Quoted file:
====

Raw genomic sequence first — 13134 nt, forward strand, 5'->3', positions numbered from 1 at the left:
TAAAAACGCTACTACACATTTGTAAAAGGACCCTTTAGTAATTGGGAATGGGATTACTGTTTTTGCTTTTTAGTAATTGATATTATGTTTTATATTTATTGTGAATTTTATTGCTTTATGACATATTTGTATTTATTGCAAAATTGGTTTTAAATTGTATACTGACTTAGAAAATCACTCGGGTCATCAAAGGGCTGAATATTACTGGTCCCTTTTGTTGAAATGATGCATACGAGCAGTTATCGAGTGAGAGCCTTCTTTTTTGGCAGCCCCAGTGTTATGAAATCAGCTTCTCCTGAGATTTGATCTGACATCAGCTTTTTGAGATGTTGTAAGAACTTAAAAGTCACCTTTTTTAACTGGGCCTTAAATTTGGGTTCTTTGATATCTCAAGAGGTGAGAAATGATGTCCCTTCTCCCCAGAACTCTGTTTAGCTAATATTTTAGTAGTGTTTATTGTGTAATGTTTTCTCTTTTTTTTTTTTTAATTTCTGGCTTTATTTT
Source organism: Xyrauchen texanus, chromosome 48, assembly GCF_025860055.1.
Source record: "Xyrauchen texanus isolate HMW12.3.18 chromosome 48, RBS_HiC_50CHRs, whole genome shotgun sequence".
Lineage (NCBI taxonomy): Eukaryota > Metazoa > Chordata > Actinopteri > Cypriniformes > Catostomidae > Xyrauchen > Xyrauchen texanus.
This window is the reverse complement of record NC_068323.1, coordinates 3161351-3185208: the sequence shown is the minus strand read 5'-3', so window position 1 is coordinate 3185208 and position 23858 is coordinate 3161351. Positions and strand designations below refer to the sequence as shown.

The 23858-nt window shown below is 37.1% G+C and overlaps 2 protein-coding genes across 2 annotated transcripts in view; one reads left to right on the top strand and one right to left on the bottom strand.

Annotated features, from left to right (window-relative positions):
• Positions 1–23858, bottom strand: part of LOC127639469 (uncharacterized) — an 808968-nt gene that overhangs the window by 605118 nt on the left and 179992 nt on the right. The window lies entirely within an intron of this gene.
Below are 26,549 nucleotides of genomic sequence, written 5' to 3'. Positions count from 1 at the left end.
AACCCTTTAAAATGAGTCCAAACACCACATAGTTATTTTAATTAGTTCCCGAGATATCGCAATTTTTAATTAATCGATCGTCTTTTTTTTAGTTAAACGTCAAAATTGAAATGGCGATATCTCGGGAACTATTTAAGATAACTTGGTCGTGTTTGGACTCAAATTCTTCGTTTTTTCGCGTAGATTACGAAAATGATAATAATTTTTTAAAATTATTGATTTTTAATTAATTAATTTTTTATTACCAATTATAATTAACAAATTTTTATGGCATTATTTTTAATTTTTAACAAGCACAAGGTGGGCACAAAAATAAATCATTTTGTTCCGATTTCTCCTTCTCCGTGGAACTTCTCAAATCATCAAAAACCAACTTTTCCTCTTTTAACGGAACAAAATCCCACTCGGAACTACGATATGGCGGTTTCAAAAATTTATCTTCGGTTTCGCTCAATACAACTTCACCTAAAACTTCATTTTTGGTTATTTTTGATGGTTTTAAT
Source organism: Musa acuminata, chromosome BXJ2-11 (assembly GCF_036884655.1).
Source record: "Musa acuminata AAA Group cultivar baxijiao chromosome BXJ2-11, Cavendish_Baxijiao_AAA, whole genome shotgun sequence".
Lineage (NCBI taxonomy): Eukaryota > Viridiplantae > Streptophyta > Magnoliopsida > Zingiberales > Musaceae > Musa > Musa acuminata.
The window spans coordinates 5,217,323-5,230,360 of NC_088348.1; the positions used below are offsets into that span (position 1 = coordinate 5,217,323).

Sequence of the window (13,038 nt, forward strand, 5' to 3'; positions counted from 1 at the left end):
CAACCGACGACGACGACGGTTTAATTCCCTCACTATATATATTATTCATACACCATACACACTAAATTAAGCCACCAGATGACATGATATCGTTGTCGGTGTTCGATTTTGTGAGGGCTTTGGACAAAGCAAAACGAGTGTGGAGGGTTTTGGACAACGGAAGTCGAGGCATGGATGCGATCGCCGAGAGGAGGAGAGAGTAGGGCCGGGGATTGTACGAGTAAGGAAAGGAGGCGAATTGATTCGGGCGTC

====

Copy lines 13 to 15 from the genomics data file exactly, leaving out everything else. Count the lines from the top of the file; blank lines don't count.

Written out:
Source record: "Musa acuminata AAA Group cultivar baxijiao chromosome BXJ2-11, Cavendish_Baxijiao_AAA, whole genome shotgun sequence".
Lineage (NCBI taxonomy): Eukaryota > Viridiplantae > Streptophyta > Magnoliopsida > Zingiberales > Musaceae > Musa > Musa acuminata.
The window spans coordinates 5,217,323-5,230,360 of NC_088348.1; the positions used below are offsets into that span (position 1 = coordinate 5,217,323).